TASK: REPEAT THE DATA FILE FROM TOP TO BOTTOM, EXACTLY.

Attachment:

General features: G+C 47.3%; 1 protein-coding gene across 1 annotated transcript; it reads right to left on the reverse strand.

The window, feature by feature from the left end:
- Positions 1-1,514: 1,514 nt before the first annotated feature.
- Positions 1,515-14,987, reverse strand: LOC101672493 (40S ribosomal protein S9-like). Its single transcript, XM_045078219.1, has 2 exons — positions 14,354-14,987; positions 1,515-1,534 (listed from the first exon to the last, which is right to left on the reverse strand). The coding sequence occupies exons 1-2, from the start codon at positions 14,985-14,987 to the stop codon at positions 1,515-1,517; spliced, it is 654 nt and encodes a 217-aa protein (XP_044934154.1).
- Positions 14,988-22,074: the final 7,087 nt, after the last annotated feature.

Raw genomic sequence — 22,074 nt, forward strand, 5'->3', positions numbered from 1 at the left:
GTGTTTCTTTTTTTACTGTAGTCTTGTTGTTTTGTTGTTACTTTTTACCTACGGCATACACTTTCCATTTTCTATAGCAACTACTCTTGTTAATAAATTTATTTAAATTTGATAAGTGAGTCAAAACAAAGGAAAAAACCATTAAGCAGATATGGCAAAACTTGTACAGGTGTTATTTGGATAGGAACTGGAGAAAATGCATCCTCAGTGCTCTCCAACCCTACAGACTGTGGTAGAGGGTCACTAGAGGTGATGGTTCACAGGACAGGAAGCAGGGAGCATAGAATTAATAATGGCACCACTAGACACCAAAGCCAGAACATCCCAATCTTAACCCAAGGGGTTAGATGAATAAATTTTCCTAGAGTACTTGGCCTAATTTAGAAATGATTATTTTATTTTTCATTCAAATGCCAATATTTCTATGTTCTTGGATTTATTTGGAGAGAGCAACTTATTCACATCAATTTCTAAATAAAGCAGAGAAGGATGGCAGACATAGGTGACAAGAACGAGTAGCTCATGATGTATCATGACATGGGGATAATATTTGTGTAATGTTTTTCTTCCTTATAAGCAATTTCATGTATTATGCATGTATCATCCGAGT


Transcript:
General features: G+C 47.3%; 1 protein-coding gene across 1 annotated transcript; it reads right to left on the reverse strand.

The window, feature by feature from the left end:
- Positions 1-1,514: 1,514 nt before the first annotated feature.
- Positions 1,515-14,987, reverse strand: LOC101672493 (40S ribosomal protein S9-like). Its single transcript, XM_045078219.1, has 2 exons — positions 14,354-14,987; positions 1,515-1,534 (listed from the first exon to the last, which is right to left on the reverse strand). The coding sequence occupies exons 1-2, from the start codon at positions 14,985-14,987 to the stop codon at positions 1,515-1,517; spliced, it is 654 nt and encodes a 217-aa protein (XP_044934154.1).
- Positions 14,988-22,074: the final 7,087 nt, after the last annotated feature.

Raw genomic sequence — 22,074 nt, forward strand, 5'->3', positions numbered from 1 at the left:
GTGTTTCTTTTTTTACTGTAGTCTTGTTGTTTTGTTGTTACTTTTTACCTACGGCATACACTTTCCATTTTCTATAGCAACTACTCTTGTTAATAAATTTATTTAAATTTGATAAGTGAGTCAAAACAAAGGAAAAAACCATTAAGCAGATATGGCAAAACTTGTACAGGTGTTATTTGGATAGGAACTGGAGAAAATGCATCCTCAGTGCTCTCCAACCCTACAGACTGTGGTAGAGGGTCACTAGAGGTGATGGTTCACAGGACAGGAAGCAGGGAGCATAGAATTAATAATGGCACCACTAGACACCAAAGCCAGAACATCCCAATCTTAACCCAAGGGGTTAGATGAATAAATTTTCCTAGAGTACTTGGCCTAATTTAGAAATGATTATTTTATTTTTCATTCAAATGCCAATATTTCTATGTTCTTGGATTTATTTGGAGAGAGCAACTTATTCACATCAATTTCTAAATAAAGCAGAGAAGGATGGCAGACATAGGTGACAAGAACGAGTAGCTCATGATGTATCATGACATGGGGATAATATTTGTGTAATGTTTTTCTTCCTTATAAGCAATTTCATGTATTATGCATGTATCATCCGAGT